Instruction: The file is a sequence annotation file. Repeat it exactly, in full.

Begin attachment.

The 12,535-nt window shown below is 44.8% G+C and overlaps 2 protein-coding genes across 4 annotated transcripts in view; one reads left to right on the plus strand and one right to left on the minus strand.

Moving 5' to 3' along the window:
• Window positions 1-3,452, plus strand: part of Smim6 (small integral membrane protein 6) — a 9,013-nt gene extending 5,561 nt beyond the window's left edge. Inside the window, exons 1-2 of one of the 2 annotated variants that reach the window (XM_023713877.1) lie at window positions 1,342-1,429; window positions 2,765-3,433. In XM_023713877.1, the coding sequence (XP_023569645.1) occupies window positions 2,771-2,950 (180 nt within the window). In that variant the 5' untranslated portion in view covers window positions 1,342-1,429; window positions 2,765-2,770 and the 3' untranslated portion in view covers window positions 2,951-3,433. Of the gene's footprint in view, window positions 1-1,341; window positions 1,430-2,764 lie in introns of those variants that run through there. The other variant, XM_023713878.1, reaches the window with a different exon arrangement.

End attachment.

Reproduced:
The 12,535-nt window shown below is 44.8% G+C and overlaps 2 protein-coding genes across 4 annotated transcripts in view; one reads left to right on the plus strand and one right to left on the minus strand.

Moving 5' to 3' along the window:
• Window positions 1-3,452, plus strand: part of Smim6 (small integral membrane protein 6) — a 9,013-nt gene extending 5,561 nt beyond the window's left edge. Inside the window, exons 1-2 of one of the 2 annotated variants that reach the window (XM_023713877.1) lie at window positions 1,342-1,429; window positions 2,765-3,433. In XM_023713877.1, the coding sequence (XP_023569645.1) occupies window positions 2,771-2,950 (180 nt within the window). In that variant the 5' untranslated portion in view covers window positions 1,342-1,429; window positions 2,765-2,770 and the 3' untranslated portion in view covers window positions 2,951-3,433. Of the gene's footprint in view, window positions 1-1,341; window positions 1,430-2,764 lie in introns of those variants that run through there. The other variant, XM_023713878.1, reaches the window with a different exon arrangement.